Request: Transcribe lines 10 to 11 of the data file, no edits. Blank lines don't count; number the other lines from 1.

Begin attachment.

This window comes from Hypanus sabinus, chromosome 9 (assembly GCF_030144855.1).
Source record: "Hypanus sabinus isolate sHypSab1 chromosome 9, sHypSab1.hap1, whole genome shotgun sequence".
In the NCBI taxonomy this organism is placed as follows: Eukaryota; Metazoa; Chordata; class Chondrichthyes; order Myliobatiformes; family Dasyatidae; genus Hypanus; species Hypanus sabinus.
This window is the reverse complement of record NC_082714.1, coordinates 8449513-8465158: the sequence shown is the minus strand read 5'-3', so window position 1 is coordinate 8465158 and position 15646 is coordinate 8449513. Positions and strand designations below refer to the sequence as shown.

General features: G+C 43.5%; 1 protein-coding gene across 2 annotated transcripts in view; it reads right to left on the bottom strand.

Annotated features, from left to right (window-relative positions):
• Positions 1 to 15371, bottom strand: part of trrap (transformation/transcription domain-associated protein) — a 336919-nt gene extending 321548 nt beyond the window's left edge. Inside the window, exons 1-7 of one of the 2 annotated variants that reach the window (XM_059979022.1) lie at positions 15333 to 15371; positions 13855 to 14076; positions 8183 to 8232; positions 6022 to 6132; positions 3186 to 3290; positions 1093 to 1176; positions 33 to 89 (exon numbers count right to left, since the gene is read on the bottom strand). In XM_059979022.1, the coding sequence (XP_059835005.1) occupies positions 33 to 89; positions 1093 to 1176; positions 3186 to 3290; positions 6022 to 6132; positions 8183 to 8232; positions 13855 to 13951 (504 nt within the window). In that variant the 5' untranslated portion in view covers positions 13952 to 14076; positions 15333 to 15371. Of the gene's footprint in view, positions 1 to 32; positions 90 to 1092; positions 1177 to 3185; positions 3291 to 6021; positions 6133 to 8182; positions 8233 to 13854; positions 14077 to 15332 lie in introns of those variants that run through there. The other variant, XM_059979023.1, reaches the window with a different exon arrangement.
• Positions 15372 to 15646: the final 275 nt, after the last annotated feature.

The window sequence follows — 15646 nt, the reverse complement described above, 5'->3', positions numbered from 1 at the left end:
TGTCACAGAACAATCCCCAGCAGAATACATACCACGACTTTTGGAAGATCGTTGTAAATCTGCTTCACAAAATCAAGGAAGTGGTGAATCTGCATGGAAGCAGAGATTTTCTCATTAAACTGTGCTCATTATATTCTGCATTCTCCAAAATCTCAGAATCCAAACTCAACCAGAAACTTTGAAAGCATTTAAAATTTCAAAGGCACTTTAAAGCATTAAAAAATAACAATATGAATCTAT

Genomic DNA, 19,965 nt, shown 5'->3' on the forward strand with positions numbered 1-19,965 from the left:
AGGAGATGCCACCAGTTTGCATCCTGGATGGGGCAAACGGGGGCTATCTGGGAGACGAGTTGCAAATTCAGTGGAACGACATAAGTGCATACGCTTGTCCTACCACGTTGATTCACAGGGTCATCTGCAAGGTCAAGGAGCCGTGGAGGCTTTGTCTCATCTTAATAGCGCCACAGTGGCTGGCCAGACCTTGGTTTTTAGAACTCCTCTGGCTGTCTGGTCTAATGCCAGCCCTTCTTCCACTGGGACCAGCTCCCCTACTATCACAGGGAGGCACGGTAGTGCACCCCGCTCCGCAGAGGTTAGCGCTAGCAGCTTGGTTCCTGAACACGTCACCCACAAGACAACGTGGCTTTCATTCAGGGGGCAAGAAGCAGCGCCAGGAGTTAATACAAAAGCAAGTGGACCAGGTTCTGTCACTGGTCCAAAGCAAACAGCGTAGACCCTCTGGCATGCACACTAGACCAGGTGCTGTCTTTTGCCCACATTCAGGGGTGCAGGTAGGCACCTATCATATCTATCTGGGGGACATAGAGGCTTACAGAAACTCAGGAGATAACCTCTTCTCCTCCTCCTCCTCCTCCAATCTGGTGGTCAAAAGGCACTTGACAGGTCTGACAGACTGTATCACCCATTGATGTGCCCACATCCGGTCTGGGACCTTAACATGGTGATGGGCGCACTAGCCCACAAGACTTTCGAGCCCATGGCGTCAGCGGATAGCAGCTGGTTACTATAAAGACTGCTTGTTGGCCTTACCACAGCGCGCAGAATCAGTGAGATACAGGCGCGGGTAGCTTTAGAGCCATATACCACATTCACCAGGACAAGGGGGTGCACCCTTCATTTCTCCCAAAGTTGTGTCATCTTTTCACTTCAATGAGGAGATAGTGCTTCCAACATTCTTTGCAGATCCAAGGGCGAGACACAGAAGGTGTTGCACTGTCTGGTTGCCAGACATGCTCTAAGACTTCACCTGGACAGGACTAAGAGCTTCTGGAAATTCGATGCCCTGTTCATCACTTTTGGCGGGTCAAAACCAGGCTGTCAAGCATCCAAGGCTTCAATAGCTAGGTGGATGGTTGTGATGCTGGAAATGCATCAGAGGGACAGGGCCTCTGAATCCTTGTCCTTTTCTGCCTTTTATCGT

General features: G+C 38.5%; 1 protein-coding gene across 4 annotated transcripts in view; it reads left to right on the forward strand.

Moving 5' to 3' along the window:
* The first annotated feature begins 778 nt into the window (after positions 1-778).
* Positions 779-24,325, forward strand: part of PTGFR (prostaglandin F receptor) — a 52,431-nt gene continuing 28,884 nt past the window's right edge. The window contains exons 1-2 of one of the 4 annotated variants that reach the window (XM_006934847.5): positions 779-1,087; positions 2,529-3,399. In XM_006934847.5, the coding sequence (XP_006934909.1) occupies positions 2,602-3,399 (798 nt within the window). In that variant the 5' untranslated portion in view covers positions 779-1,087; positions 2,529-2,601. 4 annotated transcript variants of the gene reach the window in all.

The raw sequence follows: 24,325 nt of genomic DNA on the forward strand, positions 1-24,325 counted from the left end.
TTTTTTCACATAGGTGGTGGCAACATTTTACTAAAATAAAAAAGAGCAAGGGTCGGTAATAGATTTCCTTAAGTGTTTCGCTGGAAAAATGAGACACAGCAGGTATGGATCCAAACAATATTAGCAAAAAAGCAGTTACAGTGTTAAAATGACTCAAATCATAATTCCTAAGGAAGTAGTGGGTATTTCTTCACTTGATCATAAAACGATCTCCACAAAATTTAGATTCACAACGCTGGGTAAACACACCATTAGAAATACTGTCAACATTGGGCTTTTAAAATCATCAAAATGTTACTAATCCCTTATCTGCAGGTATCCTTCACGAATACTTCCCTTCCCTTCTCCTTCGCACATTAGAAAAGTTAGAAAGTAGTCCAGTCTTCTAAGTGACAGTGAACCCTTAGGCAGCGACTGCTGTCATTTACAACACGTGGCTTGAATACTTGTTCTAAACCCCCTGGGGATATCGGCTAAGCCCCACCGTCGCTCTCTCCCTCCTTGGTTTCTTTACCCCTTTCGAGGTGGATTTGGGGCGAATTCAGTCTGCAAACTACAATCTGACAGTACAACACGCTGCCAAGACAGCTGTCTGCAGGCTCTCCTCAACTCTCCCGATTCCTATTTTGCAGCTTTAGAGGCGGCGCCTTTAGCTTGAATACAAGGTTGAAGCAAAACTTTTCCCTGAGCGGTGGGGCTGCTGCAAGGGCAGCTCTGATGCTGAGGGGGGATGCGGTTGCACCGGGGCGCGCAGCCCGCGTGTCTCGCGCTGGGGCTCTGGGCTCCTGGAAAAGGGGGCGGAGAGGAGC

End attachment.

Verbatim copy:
TGTCACAGAACAATCCCCAGCAGAATACATACCACGACTTTTGGAAGATCGTTGTAAATCTGCTTCACAAAATCAAGGAAGTGGTGAATCTGCATGGAAGCAGAGATTTTCTCATTAAACTGTGCTCATTATATTCTGCATTCTCCAAAATCTCAGAATCCAAACTCAACCAGAAACTTTGAAAGCATTTAAAATTTCAAAGGCACTTTAAAGCATTAAAAAATAACAATATGAATCTAT

Genomic DNA, 19,965 nt, shown 5'->3' on the forward strand with positions numbered 1-19,965 from the left: